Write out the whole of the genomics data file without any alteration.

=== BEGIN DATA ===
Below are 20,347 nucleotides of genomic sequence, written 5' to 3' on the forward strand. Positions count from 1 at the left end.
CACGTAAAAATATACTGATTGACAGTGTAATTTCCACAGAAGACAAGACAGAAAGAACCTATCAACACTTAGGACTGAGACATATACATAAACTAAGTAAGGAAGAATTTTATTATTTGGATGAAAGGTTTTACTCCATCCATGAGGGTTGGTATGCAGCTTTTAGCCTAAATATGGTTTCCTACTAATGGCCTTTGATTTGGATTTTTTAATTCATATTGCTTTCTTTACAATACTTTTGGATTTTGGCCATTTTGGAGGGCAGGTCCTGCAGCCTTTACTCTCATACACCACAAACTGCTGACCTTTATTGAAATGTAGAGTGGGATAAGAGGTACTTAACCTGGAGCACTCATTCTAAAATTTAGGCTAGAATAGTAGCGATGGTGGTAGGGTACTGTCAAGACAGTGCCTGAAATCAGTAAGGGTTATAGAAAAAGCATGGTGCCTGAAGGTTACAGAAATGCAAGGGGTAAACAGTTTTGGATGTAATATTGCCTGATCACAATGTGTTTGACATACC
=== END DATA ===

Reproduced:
Below are 20,347 nucleotides of genomic sequence, written 5' to 3' on the forward strand. Positions count from 1 at the left end.
CACGTAAAAATATACTGATTGACAGTGTAATTTCCACAGAAGACAAGACAGAAAGAACCTATCAACACTTAGGACTGAGACATATACATAAACTAAGTAAGGAAGAATTTTATTATTTGGATGAAAGGTTTTACTCCATCCATGAGGGTTGGTATGCAGCTTTTAGCCTAAATATGGTTTCCTACTAATGGCCTTTGATTTGGATTTTTTAATTCATATTGCTTTCTTTACAATACTTTTGGATTTTGGCCATTTTGGAGGGCAGGTCCTGCAGCCTTTACTCTCATACACCACAAACTGCTGACCTTTATTGAAATGTAGAGTGGGATAAGAGGTACTTAACCTGGAGCACTCATTCTAAAATTTAGGCTAGAATAGTAGCGATGGTGGTAGGGTACTGTCAAGACAGTGCCTGAAATCAGTAAGGGTTATAGAAAAAGCATGGTGCCTGAAGGTTACAGAAATGCAAGGGGTAAACAGTTTTGGATGTAATATTGCCTGATCACAATGTGTTTGACATACC